Thursday, April 25, 2024
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You don’t make engineers by closing classrooms


WELL, the eco warriors caused some disruption at the weekend as the global climate strike kicked off. Lots of people waving placards and shouting slogans, with some gluing themselves to roads and buildings. All very media attractive, but it does not help solve the problem.

At the same time an offshore wind farm contracted to provide electricity at £40 per MWh. That is the cheapest electricity generation in the UK, and it is CO2 free. This country’s engineers, politicians and government officials have managed to deliver cheap, non-polluting electricity from a technology that only really emerged (onshore) in the 1990s and with heavy subsidies. Getting to this stage has taken serious investment and engineering, but it has been done. Advances in energy storage will mean that we can harvest wind energy more efficiently.

But before you break out the champers and order a Tesla, take a look at the chart below. This derives from government data and shows the UK’s 2018 energy consumption by fuel. (The figures are in terawatt hours).

Just 8 per cent of our energy comes from zero carbon sources. We have a very, very significant challenge and there are just four technologies available, namely wind, solar, nuclear fission and nuclear fusion (which is not yet deliverable at scale – and won’t be until 2040 or so). So if we want to go to zero carbon we need 12 times as much of our energy to come from nuclear, solar and wind. And we need a national grid system capable of distributing 12 times the amount of power that it does today. Be in no doubt, these are major engineering challenges.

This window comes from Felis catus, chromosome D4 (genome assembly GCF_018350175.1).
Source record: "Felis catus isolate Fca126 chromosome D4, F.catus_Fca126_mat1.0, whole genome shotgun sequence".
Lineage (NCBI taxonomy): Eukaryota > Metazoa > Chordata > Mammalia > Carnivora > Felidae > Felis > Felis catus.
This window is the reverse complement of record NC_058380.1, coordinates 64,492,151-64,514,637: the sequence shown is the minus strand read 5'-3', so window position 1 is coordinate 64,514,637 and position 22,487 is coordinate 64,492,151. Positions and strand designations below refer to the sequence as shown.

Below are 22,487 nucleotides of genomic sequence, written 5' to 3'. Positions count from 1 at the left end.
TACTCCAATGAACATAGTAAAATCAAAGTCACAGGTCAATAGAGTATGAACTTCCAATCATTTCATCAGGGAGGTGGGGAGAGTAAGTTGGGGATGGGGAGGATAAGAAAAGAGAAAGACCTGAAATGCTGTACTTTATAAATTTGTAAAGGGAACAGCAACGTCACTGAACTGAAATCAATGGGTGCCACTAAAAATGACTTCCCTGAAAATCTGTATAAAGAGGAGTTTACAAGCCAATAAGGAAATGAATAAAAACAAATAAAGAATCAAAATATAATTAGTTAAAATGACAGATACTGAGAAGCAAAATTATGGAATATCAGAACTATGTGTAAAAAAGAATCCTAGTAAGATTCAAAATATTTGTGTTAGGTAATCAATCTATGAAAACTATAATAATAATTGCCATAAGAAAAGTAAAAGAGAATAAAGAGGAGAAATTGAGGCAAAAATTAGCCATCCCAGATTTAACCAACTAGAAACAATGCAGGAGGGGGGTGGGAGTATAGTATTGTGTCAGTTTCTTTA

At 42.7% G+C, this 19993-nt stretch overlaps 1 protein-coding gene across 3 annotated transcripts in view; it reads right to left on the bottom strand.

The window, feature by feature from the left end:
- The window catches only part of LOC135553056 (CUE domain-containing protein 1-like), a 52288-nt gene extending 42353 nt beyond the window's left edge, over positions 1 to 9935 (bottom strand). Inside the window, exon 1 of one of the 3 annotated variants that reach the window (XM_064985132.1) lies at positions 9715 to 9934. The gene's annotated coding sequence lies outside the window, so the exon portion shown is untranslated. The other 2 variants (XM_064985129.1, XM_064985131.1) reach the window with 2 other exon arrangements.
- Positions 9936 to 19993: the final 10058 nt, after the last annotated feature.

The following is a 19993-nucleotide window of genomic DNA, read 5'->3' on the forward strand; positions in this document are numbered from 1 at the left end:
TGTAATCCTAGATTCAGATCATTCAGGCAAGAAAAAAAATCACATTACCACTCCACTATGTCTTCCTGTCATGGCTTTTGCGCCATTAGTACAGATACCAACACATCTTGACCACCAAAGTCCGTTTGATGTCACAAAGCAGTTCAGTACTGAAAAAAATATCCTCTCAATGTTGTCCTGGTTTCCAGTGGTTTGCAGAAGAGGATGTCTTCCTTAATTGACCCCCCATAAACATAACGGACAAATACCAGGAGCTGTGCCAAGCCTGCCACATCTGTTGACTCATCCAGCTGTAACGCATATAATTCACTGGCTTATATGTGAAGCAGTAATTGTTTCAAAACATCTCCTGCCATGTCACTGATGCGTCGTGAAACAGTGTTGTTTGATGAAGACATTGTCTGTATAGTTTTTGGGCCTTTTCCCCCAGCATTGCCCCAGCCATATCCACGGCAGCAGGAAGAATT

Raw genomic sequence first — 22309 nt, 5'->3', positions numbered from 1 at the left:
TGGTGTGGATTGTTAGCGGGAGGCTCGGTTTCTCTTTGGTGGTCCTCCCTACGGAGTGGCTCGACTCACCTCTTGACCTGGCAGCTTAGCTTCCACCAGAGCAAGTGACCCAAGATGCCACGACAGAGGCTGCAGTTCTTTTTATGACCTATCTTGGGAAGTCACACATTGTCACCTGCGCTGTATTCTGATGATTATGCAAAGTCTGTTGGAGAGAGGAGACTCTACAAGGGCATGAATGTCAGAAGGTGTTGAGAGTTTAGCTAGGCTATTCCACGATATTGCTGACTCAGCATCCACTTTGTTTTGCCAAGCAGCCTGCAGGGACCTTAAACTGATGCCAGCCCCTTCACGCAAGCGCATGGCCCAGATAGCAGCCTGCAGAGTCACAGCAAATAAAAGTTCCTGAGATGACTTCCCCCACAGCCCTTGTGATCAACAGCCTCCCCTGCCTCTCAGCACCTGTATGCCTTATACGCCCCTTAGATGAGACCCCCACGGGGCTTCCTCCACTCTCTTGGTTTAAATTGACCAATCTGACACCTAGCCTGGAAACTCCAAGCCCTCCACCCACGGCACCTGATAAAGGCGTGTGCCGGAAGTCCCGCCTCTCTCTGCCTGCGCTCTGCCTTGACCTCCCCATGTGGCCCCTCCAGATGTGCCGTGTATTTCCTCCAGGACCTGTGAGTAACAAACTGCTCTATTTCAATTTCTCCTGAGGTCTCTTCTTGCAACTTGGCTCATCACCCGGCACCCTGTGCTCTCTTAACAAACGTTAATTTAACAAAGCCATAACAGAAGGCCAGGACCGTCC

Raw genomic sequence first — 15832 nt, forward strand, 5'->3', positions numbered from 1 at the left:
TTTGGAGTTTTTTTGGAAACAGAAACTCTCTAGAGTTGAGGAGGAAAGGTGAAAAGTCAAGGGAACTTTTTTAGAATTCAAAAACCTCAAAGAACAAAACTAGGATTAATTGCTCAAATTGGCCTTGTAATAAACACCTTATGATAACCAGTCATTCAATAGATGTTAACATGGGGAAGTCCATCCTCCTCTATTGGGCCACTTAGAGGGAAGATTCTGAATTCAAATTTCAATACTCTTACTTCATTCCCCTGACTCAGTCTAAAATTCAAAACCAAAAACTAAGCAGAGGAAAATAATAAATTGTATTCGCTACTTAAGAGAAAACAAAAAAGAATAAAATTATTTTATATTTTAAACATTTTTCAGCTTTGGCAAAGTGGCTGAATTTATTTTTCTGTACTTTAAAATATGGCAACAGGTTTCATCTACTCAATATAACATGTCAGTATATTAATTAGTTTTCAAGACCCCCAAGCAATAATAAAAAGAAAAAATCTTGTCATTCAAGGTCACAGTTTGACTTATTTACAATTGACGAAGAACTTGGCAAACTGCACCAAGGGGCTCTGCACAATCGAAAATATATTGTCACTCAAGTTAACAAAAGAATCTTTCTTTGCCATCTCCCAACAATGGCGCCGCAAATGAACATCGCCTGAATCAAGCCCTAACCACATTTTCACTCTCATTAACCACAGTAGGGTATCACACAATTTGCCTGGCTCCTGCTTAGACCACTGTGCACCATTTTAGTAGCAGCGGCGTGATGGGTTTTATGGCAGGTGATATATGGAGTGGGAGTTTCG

Even if we manage this, which given this country’s engineering ability is not impossible, there remain three other problems. Firstly much of the stuff that we consume in the UK is imported from countries that have far less green energy (unsurprising given the restrictions on atomic power).

Secondly the UK’s unilateral transition to a ‘zero CO2’ country will have little effect on the rest of the planet, as the UK emits only 1 per cent of the world’s total. To change the planet everyone else will have to get on board too, which may be a significant business opportunity for the UK.

Finally, reducing emissions to zero only stops the problem getting worse; it does not remove CO2 from the atmosphere.

There is a heck of a lot more to do which requires scientists and engineers. You don’t produce engineers by closing classrooms or bunking off to a demonstration.

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Patrick Benham-Crosswell
Patrick Benham-Crosswell
Patrick Benham-Crosswell is a former Army officer who has spent the last 30 years in commerce. He is the author of Net Zero: The Challenges, Costs and Consequences of the UK's Zero Emission Ambition. He has a substack here.

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